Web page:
I read with interest the newspaper’s story about Elisha Morgan, the woman with Ehlers Danlos Syndrome who chose to have her foot amputated.

I fully support her decision; it’s her body and she can do as she wishes.

However, I don’t believe that the story accurately portrayed EDS. I say that because I have EDS.

EDS is a connective tissue disorder. It’s a genetic mutation that makes the skin stretchy and the joints unstable. Joints dislocate easily and muscles have to work extremely hard to keep the bones in place. It’s very painful.

A sneeze can dislocate a shoulder. Rolling over in bed can dislocate a rib or a hip. Repetition increases the pain so that walking hurts. Making dinner hurts. Folding laundry hurts. Sitting hurts. Because it’s genetic, a person who has it can’t exercise the disorder away. Pain control is extremely difficult.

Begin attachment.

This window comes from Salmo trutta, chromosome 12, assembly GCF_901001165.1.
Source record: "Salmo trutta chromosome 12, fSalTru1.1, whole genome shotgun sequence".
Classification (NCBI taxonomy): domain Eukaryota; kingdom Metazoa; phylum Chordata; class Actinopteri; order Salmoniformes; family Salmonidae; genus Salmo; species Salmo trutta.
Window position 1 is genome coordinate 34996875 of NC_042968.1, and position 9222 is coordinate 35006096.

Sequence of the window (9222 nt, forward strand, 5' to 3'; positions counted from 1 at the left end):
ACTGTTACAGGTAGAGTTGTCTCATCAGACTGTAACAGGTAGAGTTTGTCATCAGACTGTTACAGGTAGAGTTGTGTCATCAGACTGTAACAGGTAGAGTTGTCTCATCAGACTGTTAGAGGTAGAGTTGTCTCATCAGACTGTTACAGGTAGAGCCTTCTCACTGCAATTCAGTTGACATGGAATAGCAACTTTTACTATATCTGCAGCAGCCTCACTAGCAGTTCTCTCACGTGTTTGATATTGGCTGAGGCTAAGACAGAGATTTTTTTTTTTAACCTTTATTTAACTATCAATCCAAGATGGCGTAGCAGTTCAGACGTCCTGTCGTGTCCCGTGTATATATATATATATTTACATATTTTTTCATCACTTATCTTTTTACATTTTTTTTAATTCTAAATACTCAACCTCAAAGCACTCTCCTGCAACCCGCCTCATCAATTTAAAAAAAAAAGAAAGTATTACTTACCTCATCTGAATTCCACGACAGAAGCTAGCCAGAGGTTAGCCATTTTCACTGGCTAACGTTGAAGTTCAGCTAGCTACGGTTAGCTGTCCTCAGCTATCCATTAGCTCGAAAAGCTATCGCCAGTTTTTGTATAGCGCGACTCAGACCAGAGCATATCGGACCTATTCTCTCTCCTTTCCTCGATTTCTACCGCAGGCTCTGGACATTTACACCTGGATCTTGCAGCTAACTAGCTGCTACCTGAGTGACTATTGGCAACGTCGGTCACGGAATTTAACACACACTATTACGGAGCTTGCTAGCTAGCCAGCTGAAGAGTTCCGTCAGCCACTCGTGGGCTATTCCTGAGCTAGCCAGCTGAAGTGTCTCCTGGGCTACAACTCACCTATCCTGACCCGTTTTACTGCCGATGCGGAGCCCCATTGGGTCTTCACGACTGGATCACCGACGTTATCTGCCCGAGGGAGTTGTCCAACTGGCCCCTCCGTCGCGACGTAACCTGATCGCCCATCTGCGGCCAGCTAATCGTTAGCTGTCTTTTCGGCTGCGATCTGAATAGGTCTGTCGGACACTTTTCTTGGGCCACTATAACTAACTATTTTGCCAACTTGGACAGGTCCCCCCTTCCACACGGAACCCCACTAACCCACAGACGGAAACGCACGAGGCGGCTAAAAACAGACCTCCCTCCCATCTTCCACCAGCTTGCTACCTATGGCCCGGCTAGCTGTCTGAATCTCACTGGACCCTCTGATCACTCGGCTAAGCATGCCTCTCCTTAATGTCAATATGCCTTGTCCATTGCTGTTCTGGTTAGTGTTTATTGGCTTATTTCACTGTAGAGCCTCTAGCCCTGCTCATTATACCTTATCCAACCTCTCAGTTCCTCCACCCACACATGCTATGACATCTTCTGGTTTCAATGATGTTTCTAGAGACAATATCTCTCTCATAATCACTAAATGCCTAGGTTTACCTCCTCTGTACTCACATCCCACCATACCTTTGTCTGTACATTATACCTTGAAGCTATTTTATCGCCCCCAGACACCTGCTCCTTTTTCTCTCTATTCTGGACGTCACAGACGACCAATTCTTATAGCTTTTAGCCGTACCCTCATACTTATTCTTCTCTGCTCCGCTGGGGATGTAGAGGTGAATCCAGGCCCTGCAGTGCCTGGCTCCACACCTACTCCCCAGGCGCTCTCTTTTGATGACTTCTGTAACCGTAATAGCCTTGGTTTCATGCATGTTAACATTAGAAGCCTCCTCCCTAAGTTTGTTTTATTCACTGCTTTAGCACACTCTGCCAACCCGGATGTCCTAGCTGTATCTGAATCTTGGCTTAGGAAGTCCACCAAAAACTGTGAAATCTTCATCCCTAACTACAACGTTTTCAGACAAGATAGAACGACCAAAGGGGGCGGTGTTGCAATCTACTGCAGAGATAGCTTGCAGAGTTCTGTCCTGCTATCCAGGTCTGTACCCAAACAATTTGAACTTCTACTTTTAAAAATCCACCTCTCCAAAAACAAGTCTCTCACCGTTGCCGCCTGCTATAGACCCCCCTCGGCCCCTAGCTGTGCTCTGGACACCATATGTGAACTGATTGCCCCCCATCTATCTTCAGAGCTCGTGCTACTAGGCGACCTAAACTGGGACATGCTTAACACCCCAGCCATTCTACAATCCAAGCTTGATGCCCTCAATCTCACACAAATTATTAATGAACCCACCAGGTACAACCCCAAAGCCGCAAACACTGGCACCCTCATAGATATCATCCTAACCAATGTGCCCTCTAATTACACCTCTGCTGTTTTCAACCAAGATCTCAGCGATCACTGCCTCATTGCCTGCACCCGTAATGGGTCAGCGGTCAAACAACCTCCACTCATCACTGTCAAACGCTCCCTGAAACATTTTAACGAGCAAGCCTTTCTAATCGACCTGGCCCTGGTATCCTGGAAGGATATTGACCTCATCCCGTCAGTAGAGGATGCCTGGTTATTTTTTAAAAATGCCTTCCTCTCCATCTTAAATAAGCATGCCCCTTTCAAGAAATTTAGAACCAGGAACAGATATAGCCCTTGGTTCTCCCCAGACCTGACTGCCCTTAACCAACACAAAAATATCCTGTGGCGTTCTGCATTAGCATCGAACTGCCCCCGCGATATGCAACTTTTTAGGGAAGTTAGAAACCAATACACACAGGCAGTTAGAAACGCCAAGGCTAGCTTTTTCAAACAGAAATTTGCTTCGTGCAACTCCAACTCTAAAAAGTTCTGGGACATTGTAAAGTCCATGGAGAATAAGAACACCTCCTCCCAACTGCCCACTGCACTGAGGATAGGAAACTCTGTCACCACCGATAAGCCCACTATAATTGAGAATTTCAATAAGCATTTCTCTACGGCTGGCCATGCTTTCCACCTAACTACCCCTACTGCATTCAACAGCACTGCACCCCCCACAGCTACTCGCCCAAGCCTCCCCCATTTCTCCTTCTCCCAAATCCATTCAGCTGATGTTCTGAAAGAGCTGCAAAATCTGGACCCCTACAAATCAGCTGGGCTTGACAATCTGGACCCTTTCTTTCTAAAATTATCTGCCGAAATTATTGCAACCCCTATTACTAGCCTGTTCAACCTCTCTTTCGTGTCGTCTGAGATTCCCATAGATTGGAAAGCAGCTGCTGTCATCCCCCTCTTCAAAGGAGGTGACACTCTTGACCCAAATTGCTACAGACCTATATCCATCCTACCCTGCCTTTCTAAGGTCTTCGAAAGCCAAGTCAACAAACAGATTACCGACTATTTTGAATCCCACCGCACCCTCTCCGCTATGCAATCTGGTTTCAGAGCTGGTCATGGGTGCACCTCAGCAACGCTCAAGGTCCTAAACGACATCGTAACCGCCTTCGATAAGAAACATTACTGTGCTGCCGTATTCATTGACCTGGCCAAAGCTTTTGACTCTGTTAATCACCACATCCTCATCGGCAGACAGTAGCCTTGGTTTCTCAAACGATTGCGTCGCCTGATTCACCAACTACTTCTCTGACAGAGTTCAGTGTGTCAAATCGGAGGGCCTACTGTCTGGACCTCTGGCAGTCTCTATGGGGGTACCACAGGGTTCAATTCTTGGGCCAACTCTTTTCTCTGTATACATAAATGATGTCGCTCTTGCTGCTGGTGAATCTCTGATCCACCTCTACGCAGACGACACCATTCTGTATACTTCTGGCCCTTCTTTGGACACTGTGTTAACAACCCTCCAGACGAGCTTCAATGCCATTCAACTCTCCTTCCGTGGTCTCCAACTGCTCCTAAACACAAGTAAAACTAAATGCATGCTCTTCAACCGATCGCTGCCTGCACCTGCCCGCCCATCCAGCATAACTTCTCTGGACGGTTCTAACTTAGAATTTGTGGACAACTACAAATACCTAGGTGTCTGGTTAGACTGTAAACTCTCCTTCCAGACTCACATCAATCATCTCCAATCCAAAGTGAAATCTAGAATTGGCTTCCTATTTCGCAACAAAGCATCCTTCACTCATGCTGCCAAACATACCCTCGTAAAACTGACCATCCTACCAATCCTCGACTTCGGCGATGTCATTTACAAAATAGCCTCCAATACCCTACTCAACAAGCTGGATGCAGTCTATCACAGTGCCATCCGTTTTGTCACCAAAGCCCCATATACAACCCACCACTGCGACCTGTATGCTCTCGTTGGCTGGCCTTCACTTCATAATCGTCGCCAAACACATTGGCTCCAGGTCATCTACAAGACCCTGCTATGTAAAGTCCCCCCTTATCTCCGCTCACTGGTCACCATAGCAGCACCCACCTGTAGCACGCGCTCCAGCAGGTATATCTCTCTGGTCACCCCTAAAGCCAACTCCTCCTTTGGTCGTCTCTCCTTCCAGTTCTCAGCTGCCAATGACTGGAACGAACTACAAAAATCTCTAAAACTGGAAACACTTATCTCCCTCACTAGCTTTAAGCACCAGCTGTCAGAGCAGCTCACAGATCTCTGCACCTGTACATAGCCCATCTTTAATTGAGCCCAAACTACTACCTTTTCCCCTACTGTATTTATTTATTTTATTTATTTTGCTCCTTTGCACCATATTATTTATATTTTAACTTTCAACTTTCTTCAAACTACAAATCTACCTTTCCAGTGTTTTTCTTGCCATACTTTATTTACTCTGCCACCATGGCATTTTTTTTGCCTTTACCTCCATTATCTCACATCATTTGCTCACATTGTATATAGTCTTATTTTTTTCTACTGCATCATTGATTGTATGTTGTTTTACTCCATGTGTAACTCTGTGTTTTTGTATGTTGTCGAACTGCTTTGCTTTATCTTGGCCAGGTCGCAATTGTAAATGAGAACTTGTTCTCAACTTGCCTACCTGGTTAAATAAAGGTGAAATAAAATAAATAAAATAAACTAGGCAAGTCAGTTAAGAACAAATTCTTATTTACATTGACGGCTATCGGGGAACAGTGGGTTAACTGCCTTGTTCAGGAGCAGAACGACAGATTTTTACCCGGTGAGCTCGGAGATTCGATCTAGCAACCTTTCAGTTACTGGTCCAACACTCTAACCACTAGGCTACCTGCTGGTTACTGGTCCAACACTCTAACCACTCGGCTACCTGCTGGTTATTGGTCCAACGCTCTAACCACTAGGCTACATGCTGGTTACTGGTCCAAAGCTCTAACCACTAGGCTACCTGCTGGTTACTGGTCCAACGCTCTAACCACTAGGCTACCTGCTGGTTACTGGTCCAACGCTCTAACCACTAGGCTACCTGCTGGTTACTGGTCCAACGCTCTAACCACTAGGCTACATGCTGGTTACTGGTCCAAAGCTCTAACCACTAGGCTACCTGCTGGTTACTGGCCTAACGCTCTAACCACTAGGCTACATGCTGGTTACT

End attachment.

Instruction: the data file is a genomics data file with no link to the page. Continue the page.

What I most want readers to know is that amputating a body part will not fix EDS. That’s because it doesn’t affect just one joint. It affects the entire body. I feel for Elisha, but from what was described in the paper, it doesn’t sound like EDS. She deserves an accurate diagnosis. It could save her other foot.

Lisa Bondeson

Readfield

Augusta and Waterville news

Get news and events from your towns in your inbox every Friday.


  • This field is for validation purposes and should be left unchanged.